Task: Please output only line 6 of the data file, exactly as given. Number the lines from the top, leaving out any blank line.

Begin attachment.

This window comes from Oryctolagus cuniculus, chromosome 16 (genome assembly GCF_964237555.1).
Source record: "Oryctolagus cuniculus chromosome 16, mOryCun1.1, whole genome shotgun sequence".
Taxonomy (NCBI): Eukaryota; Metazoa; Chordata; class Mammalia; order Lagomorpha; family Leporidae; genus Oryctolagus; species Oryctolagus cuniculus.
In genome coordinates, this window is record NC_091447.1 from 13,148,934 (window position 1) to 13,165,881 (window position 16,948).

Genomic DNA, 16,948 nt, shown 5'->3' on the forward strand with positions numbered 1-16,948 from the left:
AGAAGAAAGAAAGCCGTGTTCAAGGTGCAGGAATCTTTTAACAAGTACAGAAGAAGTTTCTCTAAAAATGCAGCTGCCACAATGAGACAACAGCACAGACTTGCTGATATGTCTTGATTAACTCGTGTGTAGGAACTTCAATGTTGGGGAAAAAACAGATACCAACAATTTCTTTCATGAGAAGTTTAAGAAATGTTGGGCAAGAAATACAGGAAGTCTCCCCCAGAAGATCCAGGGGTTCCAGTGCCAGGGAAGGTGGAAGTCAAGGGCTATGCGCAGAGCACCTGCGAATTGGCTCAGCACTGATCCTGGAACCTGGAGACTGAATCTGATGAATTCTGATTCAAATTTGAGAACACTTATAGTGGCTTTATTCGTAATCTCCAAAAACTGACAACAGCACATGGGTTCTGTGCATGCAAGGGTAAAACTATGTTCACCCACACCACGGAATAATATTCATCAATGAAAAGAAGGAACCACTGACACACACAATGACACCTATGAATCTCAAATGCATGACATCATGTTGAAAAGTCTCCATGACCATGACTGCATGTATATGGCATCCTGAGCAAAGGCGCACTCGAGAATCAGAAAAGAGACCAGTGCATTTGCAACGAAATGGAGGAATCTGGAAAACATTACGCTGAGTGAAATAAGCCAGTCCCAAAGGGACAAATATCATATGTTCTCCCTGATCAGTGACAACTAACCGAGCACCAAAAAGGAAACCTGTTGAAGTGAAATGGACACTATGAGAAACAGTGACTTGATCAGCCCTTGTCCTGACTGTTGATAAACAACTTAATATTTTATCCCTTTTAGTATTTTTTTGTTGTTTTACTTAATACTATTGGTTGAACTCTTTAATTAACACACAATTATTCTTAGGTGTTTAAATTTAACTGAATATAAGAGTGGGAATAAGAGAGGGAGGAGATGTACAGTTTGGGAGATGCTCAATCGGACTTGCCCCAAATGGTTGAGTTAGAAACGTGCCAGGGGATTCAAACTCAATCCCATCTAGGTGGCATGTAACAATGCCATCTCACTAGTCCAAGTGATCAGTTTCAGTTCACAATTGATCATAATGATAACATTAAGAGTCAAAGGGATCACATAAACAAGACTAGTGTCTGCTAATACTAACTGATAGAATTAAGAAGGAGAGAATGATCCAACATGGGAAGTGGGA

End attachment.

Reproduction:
AGAAGAAAGAAAGCCGTGTTCAAGGTGCAGGAATCTTTTAACAAGTACAGAAGAAGTTTCTCTAAAAATGCAGCTGCCACAATGAGACAACAGCACAGACTTGCTGATATGTCTTGATTAACTCGTGTGTAGGAACTTCAATGTTGGGGAAAAAACAGATACCAACAATTTCTTTCATGAGAAGTTTAAGAAATGTTGGGCAAGAAATACAGGAAGTCTCCCCCAGAAGATCCAGGGGTTCCAGTGCCAGGGAAGGTGGAAGTCAAGGGCTATGCGCAGAGCACCTGCGAATTGGCTCAGCACTGATCCTGGAACCTGGAGACTGAATCTGATGAATTCTGATTCAAATTTGAGAACACTTATAGTGGCTTTATTCGTAATCTCCAAAAACTGACAACAGCACATGGGTTCTGTGCATGCAAGGGTAAAACTATGTTCACCCACACCACGGAATAATATTCATCAATGAAAAGAAGGAACCACTGACACACACAATGACACCTATGAATCTCAAATGCATGACATCATGTTGAAAAGTCTCCATGACCATGACTGCATGTATATGGCATCCTGAGCAAAGGCGCACTCGAGAATCAGAAAAGAGACCAGTGCATTTGCAACGAAATGGAGGAATCTGGAAAACATTACGCTGAGTGAAATAAGCCAGTCCCAAAGGGACAAATATCATATGTTCTCCCTGATCAGTGACAACTAACCGAGCACCAAAAAGGAAACCTGTTGAAGTGAAATGGACACTATGAGAAACAGTGACTTGATCAGCCCTTGTCCTGACTGTTGATAAACAACTTAATATTTTATCCCTTTTAGTATTTTTTTGTTGTTTTACTTAATACTATTGGTTGAACTCTTTAATTAACACACAATTATTCTTAGGTGTTTAAATTTAACTGAATATAAGAGTGGGAATAAGAGAGGGAGGAGATGTACAGTTTGGGAGATGCTCAATCGGACTTGCCCCAAATGGTTGAGTTAGAAACGTGCCAGGGGATTCAAACTCAATCCCATCTAGGTGGCATGTAACAATGCCATCTCACTAGTCCAAGTGATCAGTTTCAGTTCACAATTGATCATAATGATAACATTAAGAGTCAAAGGGATCACATAAACAAGACTAGTGTCTGCTAATACTAACTGATAGAATTAAGAAGGAGAGAATGATCCAACATGGGAAGTGGGA